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Falcons 2022 mock draft: Pre-Combine Edition

The NFL Combine is coming next week, which means there’s time for one more pre-Combine 7-round Falcons mock draft. We take a look at a trade-down scenario with a team interested in a non-QB.

Michigan v Penn State Photo by Scott Taetsch/Getty Images

Draft season is in full swing, with the Senior Bowl behind us and the NFL Combine coming up next week. With the potential of a Combine boycott seemingly averted, we’ll get a chance to see all the top prospects compete in Indianapolis. This is the last major draft event outside of Pro Days before the actual draft itself, and will help scouts—myself included—finalize their grades on the class.

Before we get all that athletic testing data and buzz from the Combine, there’s time for one more Atlanta Falcons mock draft. If you missed any of my previous mock drafts, you can find them below:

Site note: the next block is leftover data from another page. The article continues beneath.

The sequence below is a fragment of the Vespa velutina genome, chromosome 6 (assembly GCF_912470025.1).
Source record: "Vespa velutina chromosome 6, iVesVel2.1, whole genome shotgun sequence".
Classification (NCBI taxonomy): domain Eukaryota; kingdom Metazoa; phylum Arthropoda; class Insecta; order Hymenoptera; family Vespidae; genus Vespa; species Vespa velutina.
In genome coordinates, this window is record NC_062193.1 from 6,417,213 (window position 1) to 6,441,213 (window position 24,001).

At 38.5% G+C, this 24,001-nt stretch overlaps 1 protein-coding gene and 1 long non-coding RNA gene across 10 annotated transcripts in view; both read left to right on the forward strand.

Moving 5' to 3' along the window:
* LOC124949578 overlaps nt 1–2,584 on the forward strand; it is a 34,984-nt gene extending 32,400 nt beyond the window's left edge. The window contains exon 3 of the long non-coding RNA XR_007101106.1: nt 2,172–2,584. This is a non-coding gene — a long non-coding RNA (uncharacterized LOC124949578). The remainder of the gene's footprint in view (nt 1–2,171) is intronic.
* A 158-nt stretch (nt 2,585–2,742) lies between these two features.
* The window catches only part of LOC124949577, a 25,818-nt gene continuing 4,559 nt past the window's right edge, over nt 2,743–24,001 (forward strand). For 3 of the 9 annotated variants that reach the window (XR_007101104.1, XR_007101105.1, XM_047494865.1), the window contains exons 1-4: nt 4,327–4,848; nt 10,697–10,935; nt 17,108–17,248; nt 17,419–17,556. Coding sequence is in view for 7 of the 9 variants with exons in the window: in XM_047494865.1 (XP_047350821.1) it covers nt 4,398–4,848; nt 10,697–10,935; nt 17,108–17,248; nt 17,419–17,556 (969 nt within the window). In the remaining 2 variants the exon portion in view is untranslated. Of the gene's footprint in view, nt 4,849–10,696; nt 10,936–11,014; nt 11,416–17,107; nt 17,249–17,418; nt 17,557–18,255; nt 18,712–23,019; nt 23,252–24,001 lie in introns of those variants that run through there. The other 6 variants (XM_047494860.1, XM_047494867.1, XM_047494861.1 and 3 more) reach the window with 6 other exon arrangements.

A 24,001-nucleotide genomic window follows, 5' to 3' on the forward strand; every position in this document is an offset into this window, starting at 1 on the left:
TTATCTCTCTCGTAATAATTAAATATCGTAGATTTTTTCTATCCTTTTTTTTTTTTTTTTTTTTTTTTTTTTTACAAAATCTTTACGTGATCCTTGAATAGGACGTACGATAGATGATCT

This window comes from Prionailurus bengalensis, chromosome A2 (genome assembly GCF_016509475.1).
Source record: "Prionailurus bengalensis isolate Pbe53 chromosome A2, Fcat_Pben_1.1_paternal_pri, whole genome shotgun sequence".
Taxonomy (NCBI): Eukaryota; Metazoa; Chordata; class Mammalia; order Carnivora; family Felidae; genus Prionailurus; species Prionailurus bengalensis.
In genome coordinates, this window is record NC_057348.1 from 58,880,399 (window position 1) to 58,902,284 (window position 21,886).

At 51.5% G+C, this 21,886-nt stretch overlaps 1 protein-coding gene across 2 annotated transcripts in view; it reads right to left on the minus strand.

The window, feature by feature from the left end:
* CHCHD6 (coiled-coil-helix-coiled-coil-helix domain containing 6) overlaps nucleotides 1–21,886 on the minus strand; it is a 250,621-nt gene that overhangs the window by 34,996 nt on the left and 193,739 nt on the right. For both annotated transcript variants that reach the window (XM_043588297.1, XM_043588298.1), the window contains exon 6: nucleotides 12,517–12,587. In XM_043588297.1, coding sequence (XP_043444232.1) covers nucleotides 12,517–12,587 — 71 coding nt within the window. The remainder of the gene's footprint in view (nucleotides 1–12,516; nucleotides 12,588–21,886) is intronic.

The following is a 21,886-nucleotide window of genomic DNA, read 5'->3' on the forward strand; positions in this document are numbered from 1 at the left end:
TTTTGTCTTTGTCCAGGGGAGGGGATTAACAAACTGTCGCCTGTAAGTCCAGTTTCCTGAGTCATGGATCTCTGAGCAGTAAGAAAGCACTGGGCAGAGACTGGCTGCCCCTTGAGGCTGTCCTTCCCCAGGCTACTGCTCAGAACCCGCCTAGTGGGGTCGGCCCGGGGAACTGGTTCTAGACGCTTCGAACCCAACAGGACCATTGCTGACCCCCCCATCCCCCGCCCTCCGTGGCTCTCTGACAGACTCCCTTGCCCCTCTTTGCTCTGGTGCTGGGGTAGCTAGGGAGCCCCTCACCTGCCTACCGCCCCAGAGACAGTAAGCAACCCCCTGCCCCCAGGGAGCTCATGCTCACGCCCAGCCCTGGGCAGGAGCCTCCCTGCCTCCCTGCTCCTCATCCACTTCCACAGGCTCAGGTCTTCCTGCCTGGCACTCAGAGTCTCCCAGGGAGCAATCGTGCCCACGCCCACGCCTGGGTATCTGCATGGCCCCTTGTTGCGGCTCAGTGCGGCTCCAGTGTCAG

Week 10 | Week 12 | Week 14 | Week 16 | Week 18 | Offseason 1.0 | Senior Bowl | Pre-Combine

I once again used The Draft Network’s Mock Draft Machine to conduct this mock. We’ll be going back-and-forth between “no-trade” mocks and “trades considered” mocks, and this week we’re back to considering trades. Let’s see what kind of offers the Falcons get at 8.

Falcons trade pick 8 to the Eagles for picks 15, 51 (2nd), and 83 (3rd).

The Falcons are looking for a trade down after seeing all their top targets come off the board ahead of their pick. Luckily, the Eagles are looking to aggressively pursue their top corner prospect and agree to a trade, sending Atlanta 15, 51 (2nd), and 83 (3rd). With three firsts, including back-to-back picks at 15 and 16, Philadelphia could be one of the more active movers in the draft, and the Falcons benefit here.